One of the regulars was Prince Khalid Bin Saud: a Saudi Arabian royal playboy who loved to indulge in the fame and glamour of the time. Mr. F. acted as his pimp and drug dealer in Beirut, facilitating all of the Prince’s fantasies. They became very close to a degree that Mr. F. convinced him to publish stories of his lusty escapades in the magazine. The Prince agreed, divulging many sexy details to Mr. F.’s eager ears. In one interview, he admitted that he fell in love with a stripper at the club named Gladys Shock. These diaries immediately exploded into one giant scandal heard all around the city, and eventually traveled to the Prince’s homeland, where it was deemed highly unwelcome news. The Lebanese authorities were rattled, they couldn’t indict the Prince because he was untouchable, so they decided to hone in on Mr. F. instead.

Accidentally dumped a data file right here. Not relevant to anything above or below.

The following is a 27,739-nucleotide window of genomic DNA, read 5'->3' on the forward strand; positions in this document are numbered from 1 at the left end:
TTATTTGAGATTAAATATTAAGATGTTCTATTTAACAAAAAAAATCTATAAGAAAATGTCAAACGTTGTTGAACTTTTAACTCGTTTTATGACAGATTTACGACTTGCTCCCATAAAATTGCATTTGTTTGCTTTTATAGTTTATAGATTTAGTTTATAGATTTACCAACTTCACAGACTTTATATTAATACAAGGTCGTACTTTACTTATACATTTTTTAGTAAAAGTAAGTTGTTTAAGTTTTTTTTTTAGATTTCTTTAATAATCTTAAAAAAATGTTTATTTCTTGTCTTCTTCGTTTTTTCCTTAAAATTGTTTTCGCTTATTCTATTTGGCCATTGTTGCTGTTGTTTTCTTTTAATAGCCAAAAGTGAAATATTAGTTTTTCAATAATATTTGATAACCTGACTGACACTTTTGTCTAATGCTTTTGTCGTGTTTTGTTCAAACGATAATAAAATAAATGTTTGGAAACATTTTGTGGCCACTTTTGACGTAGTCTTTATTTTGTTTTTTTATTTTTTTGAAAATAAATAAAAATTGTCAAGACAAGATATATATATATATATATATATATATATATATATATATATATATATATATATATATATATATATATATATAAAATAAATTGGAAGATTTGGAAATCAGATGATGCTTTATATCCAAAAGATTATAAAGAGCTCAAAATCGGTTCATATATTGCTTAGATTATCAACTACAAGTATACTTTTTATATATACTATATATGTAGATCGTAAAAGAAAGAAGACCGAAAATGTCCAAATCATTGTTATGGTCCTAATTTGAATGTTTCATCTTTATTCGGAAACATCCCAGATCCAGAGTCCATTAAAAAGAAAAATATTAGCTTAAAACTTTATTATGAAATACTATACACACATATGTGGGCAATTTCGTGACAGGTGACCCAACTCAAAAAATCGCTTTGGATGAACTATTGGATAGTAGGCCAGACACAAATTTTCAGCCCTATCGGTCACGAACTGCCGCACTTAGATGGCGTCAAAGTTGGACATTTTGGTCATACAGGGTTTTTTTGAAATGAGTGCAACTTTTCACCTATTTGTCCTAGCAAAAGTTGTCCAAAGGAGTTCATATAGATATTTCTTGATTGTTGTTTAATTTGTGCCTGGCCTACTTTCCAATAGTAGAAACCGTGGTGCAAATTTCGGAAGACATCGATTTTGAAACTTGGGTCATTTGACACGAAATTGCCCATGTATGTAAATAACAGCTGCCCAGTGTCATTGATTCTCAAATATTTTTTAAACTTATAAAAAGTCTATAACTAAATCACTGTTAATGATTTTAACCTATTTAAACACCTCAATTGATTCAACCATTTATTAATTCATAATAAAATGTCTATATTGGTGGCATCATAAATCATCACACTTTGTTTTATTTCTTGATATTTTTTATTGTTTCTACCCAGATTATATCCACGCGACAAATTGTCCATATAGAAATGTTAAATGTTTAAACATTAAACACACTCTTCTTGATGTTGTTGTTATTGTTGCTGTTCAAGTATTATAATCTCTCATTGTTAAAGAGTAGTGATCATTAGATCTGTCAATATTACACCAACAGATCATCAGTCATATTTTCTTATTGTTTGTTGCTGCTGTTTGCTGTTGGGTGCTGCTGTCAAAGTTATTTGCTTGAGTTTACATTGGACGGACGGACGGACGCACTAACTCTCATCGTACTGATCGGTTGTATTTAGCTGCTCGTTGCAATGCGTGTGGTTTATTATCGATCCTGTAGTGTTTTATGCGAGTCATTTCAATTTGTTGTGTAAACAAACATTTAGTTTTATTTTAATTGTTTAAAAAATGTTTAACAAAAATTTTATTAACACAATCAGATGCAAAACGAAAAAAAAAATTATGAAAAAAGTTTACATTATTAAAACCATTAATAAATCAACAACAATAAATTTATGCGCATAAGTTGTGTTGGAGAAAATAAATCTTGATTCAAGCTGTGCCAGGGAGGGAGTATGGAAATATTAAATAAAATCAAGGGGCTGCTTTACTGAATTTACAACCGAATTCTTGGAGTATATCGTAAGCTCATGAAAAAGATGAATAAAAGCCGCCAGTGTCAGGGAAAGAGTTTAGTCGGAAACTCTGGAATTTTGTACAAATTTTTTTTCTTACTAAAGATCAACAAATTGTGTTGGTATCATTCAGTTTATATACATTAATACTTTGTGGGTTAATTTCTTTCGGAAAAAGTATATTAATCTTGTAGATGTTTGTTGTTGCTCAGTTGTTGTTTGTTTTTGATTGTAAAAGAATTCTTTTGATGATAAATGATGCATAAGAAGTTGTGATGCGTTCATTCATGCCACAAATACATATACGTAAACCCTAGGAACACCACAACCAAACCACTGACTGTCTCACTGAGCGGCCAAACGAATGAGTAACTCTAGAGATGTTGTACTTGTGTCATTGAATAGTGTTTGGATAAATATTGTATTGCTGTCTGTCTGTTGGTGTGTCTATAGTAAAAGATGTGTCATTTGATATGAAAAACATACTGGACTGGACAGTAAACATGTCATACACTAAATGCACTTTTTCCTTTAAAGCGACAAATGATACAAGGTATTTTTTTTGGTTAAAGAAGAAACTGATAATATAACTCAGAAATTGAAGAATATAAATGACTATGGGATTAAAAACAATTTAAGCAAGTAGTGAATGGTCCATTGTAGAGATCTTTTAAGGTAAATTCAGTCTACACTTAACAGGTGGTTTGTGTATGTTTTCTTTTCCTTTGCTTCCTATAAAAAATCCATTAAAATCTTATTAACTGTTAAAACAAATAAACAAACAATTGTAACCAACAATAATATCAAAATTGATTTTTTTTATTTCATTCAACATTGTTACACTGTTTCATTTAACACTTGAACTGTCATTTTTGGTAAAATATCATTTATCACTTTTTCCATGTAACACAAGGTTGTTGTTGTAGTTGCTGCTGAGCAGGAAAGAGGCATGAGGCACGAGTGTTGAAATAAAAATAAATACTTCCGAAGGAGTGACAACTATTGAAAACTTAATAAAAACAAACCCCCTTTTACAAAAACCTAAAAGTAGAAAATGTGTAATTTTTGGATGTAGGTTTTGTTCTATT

Suddenly, the girls who were featured in the Prince’s sexy stories started to disappear, one after the other. Strange stories about them committing suicide emerged. At the same time, a high price was placed on Mr. F.’s head. He stayed in hiding for a while, leaving behind the glitzy Beirut nightlife and his beloved magazine. Later, he managed to escape to Saudi Arabia where Prince Khalid had promised to protect him.
That was the end of Alf layla wa Layla.
OLIVER MAXWELL KUPPER: What’s the current climate right now in Lebanon - both politically and socially – it seems like your work is a response to the cultural shock wave that reverberates from Beirut, which is a lot more metropolitan of a city than people imagine?